Five Months Pregnant
Let’s suppose my car stalls
on the bridge to the ferry dock.
I would have to push by myself, braced
from the back of my legs, as my daughter
hums in her car seat.
But then all the other cars,
the tall blond SUVs, the cool kids
who rock the virulent red convertibles
and even the souped up low riders
would stop in sympathy, get out,
hats tipped against the rain
that has not yet come.
In my scene, we all wear
these pink, yes, pink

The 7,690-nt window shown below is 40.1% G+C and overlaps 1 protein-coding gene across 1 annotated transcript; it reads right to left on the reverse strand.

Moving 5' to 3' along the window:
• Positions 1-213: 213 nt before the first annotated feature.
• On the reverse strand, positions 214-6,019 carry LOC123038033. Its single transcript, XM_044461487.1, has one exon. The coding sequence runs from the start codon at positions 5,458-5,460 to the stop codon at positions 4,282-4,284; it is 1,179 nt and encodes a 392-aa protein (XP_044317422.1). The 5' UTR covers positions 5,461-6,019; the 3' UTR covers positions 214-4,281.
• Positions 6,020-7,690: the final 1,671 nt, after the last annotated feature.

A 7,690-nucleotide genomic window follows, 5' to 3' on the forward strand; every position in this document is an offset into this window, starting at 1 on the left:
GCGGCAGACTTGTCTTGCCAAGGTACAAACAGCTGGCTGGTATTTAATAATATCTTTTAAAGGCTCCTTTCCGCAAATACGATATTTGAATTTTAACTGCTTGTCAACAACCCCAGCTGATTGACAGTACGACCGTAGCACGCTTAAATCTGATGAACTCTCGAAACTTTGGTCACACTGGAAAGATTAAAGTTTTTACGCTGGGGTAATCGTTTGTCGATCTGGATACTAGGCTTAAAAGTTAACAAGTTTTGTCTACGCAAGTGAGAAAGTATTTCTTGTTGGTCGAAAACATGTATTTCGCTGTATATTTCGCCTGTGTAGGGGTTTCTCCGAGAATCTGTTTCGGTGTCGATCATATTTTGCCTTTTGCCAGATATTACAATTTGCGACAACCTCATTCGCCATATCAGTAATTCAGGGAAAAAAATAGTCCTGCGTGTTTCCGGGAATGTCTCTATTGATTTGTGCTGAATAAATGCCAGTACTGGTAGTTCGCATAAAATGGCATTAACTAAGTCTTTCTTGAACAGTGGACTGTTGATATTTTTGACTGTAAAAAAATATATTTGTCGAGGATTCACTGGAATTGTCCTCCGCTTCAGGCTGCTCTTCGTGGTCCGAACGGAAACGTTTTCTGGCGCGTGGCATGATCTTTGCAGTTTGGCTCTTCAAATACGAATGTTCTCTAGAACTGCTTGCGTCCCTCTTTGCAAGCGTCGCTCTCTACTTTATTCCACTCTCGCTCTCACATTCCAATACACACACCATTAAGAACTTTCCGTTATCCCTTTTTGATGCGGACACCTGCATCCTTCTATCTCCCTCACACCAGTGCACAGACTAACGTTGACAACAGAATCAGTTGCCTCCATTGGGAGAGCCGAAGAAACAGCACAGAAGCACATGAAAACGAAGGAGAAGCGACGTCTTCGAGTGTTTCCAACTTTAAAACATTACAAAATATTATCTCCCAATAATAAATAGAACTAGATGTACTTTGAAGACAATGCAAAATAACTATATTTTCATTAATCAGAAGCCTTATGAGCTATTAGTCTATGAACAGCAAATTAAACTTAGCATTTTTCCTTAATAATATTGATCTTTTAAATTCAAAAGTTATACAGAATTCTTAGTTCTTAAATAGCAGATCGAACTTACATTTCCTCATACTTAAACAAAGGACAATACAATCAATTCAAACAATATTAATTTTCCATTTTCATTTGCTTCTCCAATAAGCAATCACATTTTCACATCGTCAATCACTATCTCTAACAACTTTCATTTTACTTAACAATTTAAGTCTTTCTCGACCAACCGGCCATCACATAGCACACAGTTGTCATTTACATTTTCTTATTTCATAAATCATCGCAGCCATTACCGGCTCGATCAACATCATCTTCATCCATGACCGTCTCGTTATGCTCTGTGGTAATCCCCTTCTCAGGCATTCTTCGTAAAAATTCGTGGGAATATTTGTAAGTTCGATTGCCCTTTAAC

cowboy hats and we sing
git along little doggies.
Someone strums a guitar.
Someone else passes a large bag of chips.
My daughter clamors into my arms.
I show her salmon clouds.
She shows me imagined gulls. But
black clouds roll in, the road sways.
We all cram down our hats, shout
I'm making those sounds
I make after the storm of her temper passes.
Suppose we are paused like that? Suppose
we are paused like that, and no one ever comes.
Deborah Bacharach is the author of After I Stop Lying (Cherry Grove Collections, 2015). Her work has appeared in Calyx, Arts & Letters, Blue Mesa Review, and Texas Review among many others. A two time Pushcart Prize nominee, she is a teacher and writing tutor in Seattle. Find out more about her at DeborahBacharach.com.